For instance, if you set p.b to the value it already has, no callback will normally be invoked:

p.b = p.b

But if you explicitly trigger parameter b on p, run_b will be invoked, even though the value of b is not changing:

b 9 (event: b changed from 9 to 9)

If you trigger a, the usual series of chained events will be triggered, including changing b:

a2 2 (event: a changed from 2 to 2)
a1 2 (event: a changed from 2 to 2)
b 10 (event: b changed from 9 to 10)

Event Parameter#

An Event Parameter is a special Parameter type whose value is intimately linked to the triggering of events for Watchers to consume. Event has a Boolean value, which when set to True triggers the associated watchers (as any Parameter does) but then is automatically set back to False.

Conversely, if events are triggered directly on a param.Event via .trigger, the value is transiently set to True (so that it’s clear which of many parameters being watched may have changed), then restored to False when the triggering completes. An Event parameter is thus like a momentary switch or pushbutton with a transient True value that normally serves only to launch some other action (e.g. via a param.depends decorator or a watcher), rather than encapsulating the action itself as param.Action does.

class Q(param.Parameterized):
    e = param.Event()
    @param.depends('e', watch=True)
    def callback(self):
q = Q()
q.e = True

Async executor#

Param’s events and callbacks described above are all synchronous, happening in a clearly defined order where the processing of each function blocks all other processing until it is completed. Watchers can also be used with the Python3 asyncio async/await support to operate asynchronously. To do this, you can define param.parameterized.async_executor with an asynchronous executor that schedules tasks on an event loop from e.g. Tornado or the asyncio library, which will allow you to use coroutines and other asynchronous functions as callbacks.

As an example, you can use the Tornado IOLoop underlying this Jupyter Notebook by putting events on the event loop and watching for results to accumulate:

import param, asyncio, aiohttp
from tornado.ioloop import IOLoop

param.parameterized.async_executor = IOLoop.current().add_callback

class Downloader(param.Parameterized):
    url = param.String()
    results = param.List()
    def __init__(self, **params):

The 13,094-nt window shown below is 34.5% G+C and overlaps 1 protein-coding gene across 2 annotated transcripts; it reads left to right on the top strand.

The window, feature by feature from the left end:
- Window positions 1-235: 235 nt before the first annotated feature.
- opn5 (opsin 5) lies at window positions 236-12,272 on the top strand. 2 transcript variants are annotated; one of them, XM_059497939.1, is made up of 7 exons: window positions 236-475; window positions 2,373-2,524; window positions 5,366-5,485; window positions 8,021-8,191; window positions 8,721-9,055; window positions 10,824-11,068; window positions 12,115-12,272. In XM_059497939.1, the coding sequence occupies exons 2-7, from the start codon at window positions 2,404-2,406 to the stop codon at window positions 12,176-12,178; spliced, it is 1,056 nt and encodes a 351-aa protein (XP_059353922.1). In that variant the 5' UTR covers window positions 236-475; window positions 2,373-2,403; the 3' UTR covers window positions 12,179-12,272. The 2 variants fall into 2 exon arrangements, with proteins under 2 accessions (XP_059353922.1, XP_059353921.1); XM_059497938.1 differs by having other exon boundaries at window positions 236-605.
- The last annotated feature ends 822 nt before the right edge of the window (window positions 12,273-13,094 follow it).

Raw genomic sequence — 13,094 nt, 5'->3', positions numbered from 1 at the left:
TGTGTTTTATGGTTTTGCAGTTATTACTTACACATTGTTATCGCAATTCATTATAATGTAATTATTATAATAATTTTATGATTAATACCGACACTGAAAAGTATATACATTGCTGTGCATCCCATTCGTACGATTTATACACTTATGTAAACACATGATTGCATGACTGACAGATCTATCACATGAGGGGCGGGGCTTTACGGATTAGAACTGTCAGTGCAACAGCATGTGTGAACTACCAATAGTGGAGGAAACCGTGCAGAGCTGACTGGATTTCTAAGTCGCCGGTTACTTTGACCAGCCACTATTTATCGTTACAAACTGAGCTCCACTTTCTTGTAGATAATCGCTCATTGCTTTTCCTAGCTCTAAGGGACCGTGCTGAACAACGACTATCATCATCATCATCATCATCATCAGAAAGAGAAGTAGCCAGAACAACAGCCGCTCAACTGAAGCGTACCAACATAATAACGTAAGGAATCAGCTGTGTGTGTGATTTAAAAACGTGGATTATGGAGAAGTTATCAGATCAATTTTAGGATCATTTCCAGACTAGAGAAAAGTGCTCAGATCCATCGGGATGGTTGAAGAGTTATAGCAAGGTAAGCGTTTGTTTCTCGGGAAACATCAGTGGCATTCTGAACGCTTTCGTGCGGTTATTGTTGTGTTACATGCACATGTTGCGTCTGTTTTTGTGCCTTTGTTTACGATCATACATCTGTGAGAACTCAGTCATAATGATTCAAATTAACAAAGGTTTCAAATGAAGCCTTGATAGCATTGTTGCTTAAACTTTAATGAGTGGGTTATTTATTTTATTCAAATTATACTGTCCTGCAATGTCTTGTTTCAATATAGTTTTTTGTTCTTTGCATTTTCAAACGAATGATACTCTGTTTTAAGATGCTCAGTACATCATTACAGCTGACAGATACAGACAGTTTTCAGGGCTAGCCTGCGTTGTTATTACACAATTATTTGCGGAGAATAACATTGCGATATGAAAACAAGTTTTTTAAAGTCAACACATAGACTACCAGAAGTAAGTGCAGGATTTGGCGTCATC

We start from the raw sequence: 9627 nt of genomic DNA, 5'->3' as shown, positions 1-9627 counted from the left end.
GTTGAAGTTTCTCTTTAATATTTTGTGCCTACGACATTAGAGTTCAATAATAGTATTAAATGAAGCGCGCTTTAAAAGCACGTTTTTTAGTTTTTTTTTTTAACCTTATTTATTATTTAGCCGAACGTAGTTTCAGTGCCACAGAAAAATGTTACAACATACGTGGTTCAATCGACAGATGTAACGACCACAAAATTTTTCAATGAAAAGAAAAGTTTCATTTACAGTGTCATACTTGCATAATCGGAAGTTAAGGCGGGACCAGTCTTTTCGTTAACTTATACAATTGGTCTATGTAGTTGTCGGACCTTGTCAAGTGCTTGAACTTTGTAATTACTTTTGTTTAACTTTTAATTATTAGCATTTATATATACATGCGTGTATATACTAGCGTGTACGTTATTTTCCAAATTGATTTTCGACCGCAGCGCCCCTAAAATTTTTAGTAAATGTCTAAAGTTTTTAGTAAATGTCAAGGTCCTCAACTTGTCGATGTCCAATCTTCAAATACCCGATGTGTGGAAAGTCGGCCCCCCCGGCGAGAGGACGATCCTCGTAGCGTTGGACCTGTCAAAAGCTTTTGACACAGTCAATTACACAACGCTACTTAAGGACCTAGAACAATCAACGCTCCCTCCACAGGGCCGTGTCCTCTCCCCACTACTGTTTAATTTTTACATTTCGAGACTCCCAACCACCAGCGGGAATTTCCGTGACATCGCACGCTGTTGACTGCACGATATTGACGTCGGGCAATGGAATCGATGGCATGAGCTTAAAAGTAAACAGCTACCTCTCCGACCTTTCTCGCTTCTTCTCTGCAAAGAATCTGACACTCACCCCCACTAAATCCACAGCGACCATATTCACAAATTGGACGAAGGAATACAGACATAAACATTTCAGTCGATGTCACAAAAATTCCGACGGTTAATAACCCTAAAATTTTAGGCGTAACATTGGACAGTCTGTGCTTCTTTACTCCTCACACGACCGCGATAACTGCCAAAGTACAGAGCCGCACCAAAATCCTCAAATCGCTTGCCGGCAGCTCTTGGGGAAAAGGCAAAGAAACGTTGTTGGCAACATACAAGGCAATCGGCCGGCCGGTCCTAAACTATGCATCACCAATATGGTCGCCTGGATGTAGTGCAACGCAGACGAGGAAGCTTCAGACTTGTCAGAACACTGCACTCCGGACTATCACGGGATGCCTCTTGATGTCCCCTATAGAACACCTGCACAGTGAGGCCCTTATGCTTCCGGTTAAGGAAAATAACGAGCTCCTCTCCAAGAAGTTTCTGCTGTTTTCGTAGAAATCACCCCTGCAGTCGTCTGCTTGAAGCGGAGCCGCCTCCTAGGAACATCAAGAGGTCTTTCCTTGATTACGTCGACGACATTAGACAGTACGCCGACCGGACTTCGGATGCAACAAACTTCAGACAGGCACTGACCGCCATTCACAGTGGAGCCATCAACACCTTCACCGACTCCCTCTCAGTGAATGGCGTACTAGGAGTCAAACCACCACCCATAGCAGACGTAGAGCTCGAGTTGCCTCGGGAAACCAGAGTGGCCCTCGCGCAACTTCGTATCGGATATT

super().__init__(**params), ['url'])

    async def fetch(self, event):
        async with aiohttp.ClientSession() as session:
            async with session.get( as response:
                img = await
                self.results.append((, img))

f = Downloader()
n = 7
for index in range(n):
    f.url = f"{index}"


When you execute the above cell, you will normally get [], indicating that there are not yet any results available.

What the code does is to request 10 different images from an image site by repeatedly setting the url parameter of Downloader to a new URL. Each time the url parameter is modified, because of the call, the self.fetch callback is invoked. Because it is marked async and uses await internally, the method call returns without waiting for results to be available. Once the awaited results are available, the method continues with its execution and a tuple (image_name, image_data) is added to the results parameter.

If you need to have all the results available (and have an internet connection!), you can wait for them:

print("Waiting: ", end="")
while len(f.results)<n:
    print(f"{len(f.results)} ", end="")
    await asyncio.sleep(0.05)
[t[0] for t in f.results]
Waiting: 0 

This while loop iterates until all results are available, printing a count of results so far each time through the loop. Processing is done during the asyncio.sleep call, which returns control to the IOLoop for that length of time, and then the while loop checks to see if processing is done yet. Once it’s done, the list of URLs downloaded is displayed, and you can see from the ordering (unlikely to be sequential) that the downloading was done asynchronously. You can find out more about programming asynchronously in the asyncio docs.

Applying these techniques to your own code#

As you can see, there is extensive support for watching for events on Parameters, whether you use the low-level Watcher interface or the high-level @param.depends interface. As usual when multiple APIs are provided, it’s a good idea to start with the high-level interface, and only drop down to the low-level watching approach if you need the additional power and control and are able to accept the corresponding complexity. The asynchronous approach is then only needed for very specific applications where you want your code to be decoupled from an external system. Most people can simply use @param.depends to cover all their needs for interaction between Parameters and for computation that depends on Parameters.